Because of service penetrations and stuff fixed to walls, identical vapour-resistant layers on the inside and the outside of the wall will have differing performances. The one on the inside is almost universally less effective, so you have the situation where moisture is allowed into the structure from the wet side, and let out from the outside at a slower rate. Again, this is a recipe for interstitial condensation, which almost always manifests itself as moisture condensing on the inside of the external sheathing. This can then run down the inside face of the board and gather on plates or noggins, allowing firstly the growth of mould and then secondly the development of rot. There is a rule of thumb, therefore, that the vapour resistance of the interior of a wall should be 5 times that of the exterior of a wall (there's a whole essay on where the exterior of a wall is, BTW).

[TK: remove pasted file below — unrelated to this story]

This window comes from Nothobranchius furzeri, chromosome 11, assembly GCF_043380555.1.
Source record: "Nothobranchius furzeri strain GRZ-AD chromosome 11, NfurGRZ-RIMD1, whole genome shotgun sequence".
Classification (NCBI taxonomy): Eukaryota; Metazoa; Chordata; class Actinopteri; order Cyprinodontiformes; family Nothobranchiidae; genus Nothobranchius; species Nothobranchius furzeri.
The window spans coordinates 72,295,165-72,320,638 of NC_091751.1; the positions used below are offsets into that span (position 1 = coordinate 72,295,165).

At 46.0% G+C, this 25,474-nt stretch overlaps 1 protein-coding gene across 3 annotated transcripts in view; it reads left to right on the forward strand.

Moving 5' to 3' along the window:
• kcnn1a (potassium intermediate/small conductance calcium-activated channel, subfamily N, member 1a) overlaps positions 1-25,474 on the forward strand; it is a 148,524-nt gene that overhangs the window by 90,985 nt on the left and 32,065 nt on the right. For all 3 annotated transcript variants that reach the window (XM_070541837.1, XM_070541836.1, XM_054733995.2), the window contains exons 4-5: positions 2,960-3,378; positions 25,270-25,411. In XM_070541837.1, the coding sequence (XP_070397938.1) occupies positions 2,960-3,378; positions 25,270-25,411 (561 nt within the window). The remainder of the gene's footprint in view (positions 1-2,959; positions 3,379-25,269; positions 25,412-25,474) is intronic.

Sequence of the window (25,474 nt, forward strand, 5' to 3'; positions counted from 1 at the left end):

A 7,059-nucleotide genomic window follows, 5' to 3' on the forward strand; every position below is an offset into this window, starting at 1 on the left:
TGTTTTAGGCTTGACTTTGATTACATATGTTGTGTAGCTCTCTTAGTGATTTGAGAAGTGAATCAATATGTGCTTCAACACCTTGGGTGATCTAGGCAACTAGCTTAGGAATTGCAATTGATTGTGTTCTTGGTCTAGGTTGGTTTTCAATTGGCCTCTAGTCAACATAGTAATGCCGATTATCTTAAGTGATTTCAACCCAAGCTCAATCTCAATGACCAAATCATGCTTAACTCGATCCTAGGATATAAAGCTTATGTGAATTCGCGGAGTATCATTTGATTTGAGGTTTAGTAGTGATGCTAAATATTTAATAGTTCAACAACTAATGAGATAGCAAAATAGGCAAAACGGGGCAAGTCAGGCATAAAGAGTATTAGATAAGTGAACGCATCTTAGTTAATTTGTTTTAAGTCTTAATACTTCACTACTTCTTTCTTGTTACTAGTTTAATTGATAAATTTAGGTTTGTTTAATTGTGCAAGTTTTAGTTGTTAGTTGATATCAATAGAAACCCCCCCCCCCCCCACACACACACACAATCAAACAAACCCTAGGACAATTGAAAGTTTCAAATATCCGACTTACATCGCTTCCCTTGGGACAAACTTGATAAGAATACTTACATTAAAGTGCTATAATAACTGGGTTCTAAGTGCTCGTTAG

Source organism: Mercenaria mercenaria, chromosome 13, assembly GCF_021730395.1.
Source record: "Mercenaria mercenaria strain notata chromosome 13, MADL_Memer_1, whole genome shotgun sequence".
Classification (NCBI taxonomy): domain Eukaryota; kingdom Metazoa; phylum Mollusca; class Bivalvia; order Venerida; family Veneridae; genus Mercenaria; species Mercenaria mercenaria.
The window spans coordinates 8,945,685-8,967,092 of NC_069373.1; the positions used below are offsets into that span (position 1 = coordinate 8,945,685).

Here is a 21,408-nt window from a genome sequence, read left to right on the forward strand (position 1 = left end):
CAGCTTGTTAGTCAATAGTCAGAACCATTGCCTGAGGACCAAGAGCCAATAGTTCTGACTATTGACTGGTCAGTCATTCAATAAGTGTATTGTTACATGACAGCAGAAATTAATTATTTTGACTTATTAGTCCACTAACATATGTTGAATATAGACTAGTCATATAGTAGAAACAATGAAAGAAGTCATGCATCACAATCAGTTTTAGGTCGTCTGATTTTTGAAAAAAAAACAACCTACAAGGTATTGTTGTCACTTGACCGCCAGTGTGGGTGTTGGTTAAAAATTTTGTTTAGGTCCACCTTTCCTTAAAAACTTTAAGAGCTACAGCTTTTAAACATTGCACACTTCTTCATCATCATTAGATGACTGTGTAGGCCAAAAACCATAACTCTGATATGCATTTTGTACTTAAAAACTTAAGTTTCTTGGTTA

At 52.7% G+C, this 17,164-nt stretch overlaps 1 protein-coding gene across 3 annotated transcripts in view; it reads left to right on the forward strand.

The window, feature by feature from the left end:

Your wall, when finished, will have roughly the same vapour barrier inside and out, albeit the interior one will be compromised as I've described. Moisture will get in, and will be trapped in. In an irregularly heated space with a poor wall design used intermittently in winter the best way of ensuring the long term health of the structure is to have good ventilation so as to remove the warm damp air. This can amount to little more than letting all the heat out when you've finished in there by, say, leaving a top light open in a window, or running a slow extraction fan, or running a dehumidifier, or opening hit and miss grills, or somesuch other. The fact is that these regimes will always rely on human behaviour, and so will never be fully followed. When you sell the house, the next guy isn't going to have read this post and is not going to have a clue how he should use the building. This is why it is better to design the problem away in the first place, and why I advocate using sheathing on the inside of the wall and a membrane on the outside.